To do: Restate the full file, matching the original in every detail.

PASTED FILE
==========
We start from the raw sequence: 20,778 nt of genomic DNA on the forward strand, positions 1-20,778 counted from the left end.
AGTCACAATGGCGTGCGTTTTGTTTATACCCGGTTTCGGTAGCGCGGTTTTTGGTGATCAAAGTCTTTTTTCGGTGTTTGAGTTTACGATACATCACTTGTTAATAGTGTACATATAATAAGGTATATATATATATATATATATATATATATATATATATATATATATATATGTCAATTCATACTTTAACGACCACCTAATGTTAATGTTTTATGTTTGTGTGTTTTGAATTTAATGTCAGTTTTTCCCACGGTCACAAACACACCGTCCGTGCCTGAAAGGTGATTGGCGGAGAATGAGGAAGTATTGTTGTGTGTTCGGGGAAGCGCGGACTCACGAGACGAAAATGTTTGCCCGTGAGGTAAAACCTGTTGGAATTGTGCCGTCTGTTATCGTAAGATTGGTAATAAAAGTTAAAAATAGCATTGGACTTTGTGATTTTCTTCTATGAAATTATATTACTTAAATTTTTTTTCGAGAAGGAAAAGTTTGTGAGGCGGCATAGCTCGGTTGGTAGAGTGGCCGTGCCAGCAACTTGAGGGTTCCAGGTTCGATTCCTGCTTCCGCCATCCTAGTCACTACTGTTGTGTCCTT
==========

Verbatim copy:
We start from the raw sequence: 20,778 nt of genomic DNA on the forward strand, positions 1-20,778 counted from the left end.
AGTCACAATGGCGTGCGTTTTGTTTATACCCGGTTTCGGTAGCGCGGTTTTTGGTGATCAAAGTCTTTTTTCGGTGTTTGAGTTTACGATACATCACTTGTTAATAGTGTACATATAATAAGGTATATATATATATATATATATATATATATATATATATATATATATATATGTCAATTCATACTTTAACGACCACCTAATGTTAATGTTTTATGTTTGTGTGTTTTGAATTTAATGTCAGTTTTTCCCACGGTCACAAACACACCGTCCGTGCCTGAAAGGTGATTGGCGGAGAATGAGGAAGTATTGTTGTGTGTTCGGGGAAGCGCGGACTCACGAGACGAAAATGTTTGCCCGTGAGGTAAAACCTGTTGGAATTGTGCCGTCTGTTATCGTAAGATTGGTAATAAAAGTTAAAAATAGCATTGGACTTTGTGATTTTCTTCTATGAAATTATATTACTTAAATTTTTTTTCGAGAAGGAAAAGTTTGTGAGGCGGCATAGCTCGGTTGGTAGAGTGGCCGTGCCAGCAACTTGAGGGTTCCAGGTTCGATTCCTGCTTCCGCCATCCTAGTCACTACTGTTGTGTCCTT